The Flu

In general, a seasonal epidemic occurs every year, mainly in autumn and winter, but it also constitutes a global pandemic every 20 or 30 years, which cause a high level of morbidity and mortality .

The flu or influenza is a viral infection that affects the respiratory system. It is produced by the attack of viruses A, B and C, belonging to the Orthomyxoviridae family Viruses A and B are of the genus Influenzavirus and virus C of the genus Influenza C. It is often confused with the cold.

The disease is transmitted through the air by speaking or through sneezing, coughing and other means that allow the expulsion of particles of nasal discharge, bronchial or saliva, loaded with viruses. It should be noted that  the flu usually appears suddenly  with a high fever, sore throat, general malaise, among other symptoms that can range from mild to severe intensity.

Causes of the flu

The flu is caused by infection with one of the influenza viruses (A, B, or C). This virus binds to the cells of the mucosa of the upper respiratory tract, with which, it manages to eliminate the first defense mechanism of the respiratory system to, later, achieve the attack in the lower respiratory tract.

In turn, viral infection can facilitate the adhesion of bacteria to epithelial cells, which can lead to a secondary bacterial infection that, in turn, increases the risk of pneumonia.

Routes of transmission of the flu

Flu - Influenza

Influenza viruses manage to enter the body through the mucous membranes of the respiratory ducts, mouth or conjunctiva. The main routes of infection of the virus are the following:

  • Direct contact with a sick person or contaminated material.
  • By air, through aerosol drops released by coughing, talking, or sneezing from a close distance from the infected person.

Not all people in contact with the virus get sick, some can be transmitters of the infection.  The most vulnerable when it comes to contracting it and presenting complications are mainly people with chronic respiratory diseases or with diseases that reduce the immune capacity; in addition to babies, the elderly and pregnant women.

Symptoms

Flu symptoms develop quickly. The patient begins to feel discomfort 1 to 7 days after coming into contact with the virus.

Most cases appear within 2 to 3 days and  disappear within 4 to 7 days after the onset of the condition. In certain cases, the cough and general malaise last for another week or two.

The main symptom is a high fever (between 39 and 41 ° C), and adults often have milder fevers than children. Other symptoms of the flu include:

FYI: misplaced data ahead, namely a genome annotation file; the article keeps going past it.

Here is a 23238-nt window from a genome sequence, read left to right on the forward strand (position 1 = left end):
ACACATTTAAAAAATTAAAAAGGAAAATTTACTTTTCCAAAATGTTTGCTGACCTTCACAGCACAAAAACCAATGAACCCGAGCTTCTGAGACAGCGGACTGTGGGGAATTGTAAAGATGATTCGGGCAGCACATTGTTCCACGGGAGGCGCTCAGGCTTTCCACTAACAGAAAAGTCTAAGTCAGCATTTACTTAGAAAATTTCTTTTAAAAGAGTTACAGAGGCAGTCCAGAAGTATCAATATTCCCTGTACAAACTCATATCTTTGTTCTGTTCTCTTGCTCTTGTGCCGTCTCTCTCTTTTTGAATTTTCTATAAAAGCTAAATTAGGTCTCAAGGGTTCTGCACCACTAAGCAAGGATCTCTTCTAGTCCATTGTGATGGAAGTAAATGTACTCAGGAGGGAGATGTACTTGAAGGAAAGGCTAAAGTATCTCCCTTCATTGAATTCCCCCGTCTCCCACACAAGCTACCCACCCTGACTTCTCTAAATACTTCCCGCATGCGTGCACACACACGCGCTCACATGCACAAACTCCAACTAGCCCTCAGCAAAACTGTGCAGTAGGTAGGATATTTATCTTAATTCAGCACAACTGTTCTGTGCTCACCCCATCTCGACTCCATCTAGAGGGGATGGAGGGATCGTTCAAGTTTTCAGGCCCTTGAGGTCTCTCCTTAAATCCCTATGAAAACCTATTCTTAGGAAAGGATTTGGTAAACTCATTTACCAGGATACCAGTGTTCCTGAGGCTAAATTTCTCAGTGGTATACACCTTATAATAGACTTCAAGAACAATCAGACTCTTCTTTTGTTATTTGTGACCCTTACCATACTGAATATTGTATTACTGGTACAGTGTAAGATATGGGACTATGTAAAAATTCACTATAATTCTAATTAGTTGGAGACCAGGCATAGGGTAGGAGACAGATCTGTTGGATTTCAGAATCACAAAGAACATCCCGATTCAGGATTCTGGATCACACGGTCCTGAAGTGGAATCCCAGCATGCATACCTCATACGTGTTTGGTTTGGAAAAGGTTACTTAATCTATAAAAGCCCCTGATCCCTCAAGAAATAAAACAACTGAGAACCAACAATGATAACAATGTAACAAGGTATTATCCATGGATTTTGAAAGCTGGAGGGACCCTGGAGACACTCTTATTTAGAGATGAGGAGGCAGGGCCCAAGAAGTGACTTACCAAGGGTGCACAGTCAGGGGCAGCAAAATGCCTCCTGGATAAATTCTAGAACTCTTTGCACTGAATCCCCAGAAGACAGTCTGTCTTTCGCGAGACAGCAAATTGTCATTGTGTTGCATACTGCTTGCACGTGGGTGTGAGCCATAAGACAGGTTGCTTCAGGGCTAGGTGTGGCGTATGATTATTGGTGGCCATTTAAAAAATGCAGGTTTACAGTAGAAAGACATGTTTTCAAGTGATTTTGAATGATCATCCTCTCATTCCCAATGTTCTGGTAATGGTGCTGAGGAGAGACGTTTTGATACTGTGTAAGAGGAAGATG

• Shaking chills.
  • Lack of energy.
  • Headache.
  • Flushed face.
  • Cough and sore throat
  • Dizziness, nausea and vomiting
  • Joint pains
  • Nasal congestion and discharge.

Diagnosis

A type of flu according to personal characteristics

Although discomfort is unavoidable, few cases are at risk of developing into severe flu symptoms. Only if the infection occurs severely, or if there is a risk of complications (such as suffering from a respiratory or chronic disease), is it necessary to see a doctor before the symptoms of the flu.

The doctor can make a diagnosis after interviewing the person. No need to test. Usually, a test for the flu is reserved. This consists of taking a sample of discharge from the nose or throat. The result of this test is obtained quickly and is used to prescribe specific treatments.

Treatment

The treatment of the flu is aimed at controlling the symptoms, since the cause is not directly combatable. The main drugs used are analgesics and antipyretics, which relieve pain and fever.

Over-the-counter drugs such as acetaminophen and ibuprofen are often given. The use of aspirin is not recommended, especially if the patient is a child. Some over-the-counter cold medications may be helpful in alleviating some of the symptoms.

Antiviral flu treatments, such as oseltamivir and zanamivir, can help patients at risk for complications. Antibiotics are indicated as treatment only in the event of a complication from bacterial infections.

Prevention

To avoid getting or spreading the flu, you can take some preventive steps. Although there are no direct measures of action on the virus, the best method to avoid it is the influenza vaccine that is received once a year. Other important measures include:

  • Wash your hands well.
  • Cover your mouth with your shoulder when coughing or sneezing.
  • Avoid sharing food, utensils, or bottles.
  • Ventilate the home every day for at least 10 minutes.
  • Take action against sudden changes in temperature (such as bundling up well in winter).
  • Maintain a balanced diet, which includes food with the necessary nutrients to strengthen the defenses.

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